Fifty years ago today, a young Bob Dylan released his self-titled debut album. In the ensuing years, Dylan has written music and lyrics for some of the most eloquent and acclaimed songs of our generation. A polarizing figure at times, Dylan has been both glorified and vilified in the media, all the while proving to be a constant moving target—often cryptic, sometimes playful, intensely private but always enigmatic. His life and work have been obsessively analyzed, dissected and pored over by critics and fans alike. Yet Dylan has refused to be labeled—neither protest singer nor folk singer—or pinned down to be understood. Despite the scrutiny, famous relationships (including one with folk singer Joan Baez), a mysterious motorcycle crash and his subsequent reclusion from the accident, and the constant touring, Dylan, the troubadour, has marched to his own beat.
Dylan Rock Explosion, a new exhibition at Cité de la Musique in Paris, tracks the pivotal path of Dylan’s development from 1961-1966. The show, which runs through July 15, features photographs and films—and related ephemera—that capture the young Dylan as he came to prominence and sparked a musical revolution. Featured in the exhibition is photographer Daniel Kramer, who documented the musician during the span of one year and one day from 1964-1965, a period in which Dylan shifted from acoustic to electric guitar.
Kramer had no idea who Bob Dylan was before he noticed him perform “The Lonesome Death of Hattie Carroll” on the Steve Allen television show in 1964. “I hadn’t heard or seen him,” the photographer told TIME. “I didn’t know his name, but I was riveted by the power of the song’s message of social outrage and to see Dylan reporting like a journalist through his music and lyrics.” Kramer says he was taken by the fact that the 23-year-old Dylan could get up alone with his one instrument and capture us through his music, lyrics and presentation. “Being a photographer my response was—that’s someone you want to photograph,” he says. Kramer found out who Dylan’s management was and contacted them, only to be told Dylan wasn’t available. It took Kramer six months to negotiate and secure a one hour portrait session in Woodstock with Dylan; that session ultimately ran to five hours. An invitation for Kramer to travel by car with Dylan to a performance at Town Hall Philadelphia immediately followed. Kramer then photographed Dylan during the next 367 days.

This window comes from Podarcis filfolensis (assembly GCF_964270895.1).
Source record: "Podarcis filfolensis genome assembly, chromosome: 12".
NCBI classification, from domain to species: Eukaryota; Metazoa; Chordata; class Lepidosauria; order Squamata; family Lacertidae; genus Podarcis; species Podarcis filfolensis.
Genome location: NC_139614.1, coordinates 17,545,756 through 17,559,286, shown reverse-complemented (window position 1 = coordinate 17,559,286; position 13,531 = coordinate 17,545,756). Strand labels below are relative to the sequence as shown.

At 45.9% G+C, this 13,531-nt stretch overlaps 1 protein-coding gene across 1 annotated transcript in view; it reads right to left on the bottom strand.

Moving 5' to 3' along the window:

“It was my idea, my story and I did it totally on my own hook,” says Kramer of the first self-initiated session with Dylan. “I didn’t want any money. I just wanted the opportunity to do the story and then we see where we go. Interestingly, when I first started photographing Dylan, a lot of places were not interested in using his pictures because he was on the verge of becoming very, very important—but still just on the verge. Within six months the photographs started finding homes. Everyone eventually picked them up: Look, Saturday Post and, internationally, Paris Match.“
The work was also responsible for introducing Kramer to W. Eugene Smith, which ultimately led to a lasting friendship. The legendary photographer helped bring attention to the work after becoming enamored with Kramer’s photographs. At the time, Smith was coincidentally looking for an essay to work on as an editor. Kramer’s images of Dylan would be that project. “He was like a midwife to the project,” Kramer says. A book—the first about Dylan—edited with Smith, written by Kramer and featuring 140 photographs from that period was published in 1967. Today, Kramer’s images have graced the covers of three Bob Dylan albums—Biograph, Bringing It All back Home and Highway 61 Revisited.
“I photographed a lot of wonderful and tremendously exciting subjects in my career, but Dylan remains one of the few at very the top of my list,” Kramer says. “I have always admired his courage as a performer who—as he wrote once in one of his books—steps out. He’s said incredible things and moved a lot of people. His lyrics and music have had an amazing influence on his time, and for a photographer, this is always great when you have an opportunity to document a part of that.”
Photographer Daniel Kramer is based in New York. His images have graced the covers of three Bob Dylan albums—Biograph, Bringing It All back Home, and Highway 61 Revisited. His work has also been published in LIFE, TIME, Fortune and other publications. In addition to documenting Bob Dylan, he photographed Norman Mailer extensively over a three-year period.
The exhibition Bob Dylan, Rock Explosion is on view at Cité De La Musique in Paris from March 6 – July 15. For more classic photos of Bob Dylan, see LIFE’s 96-page book, Forever Young: 50 Years of Song, on newsstands now.
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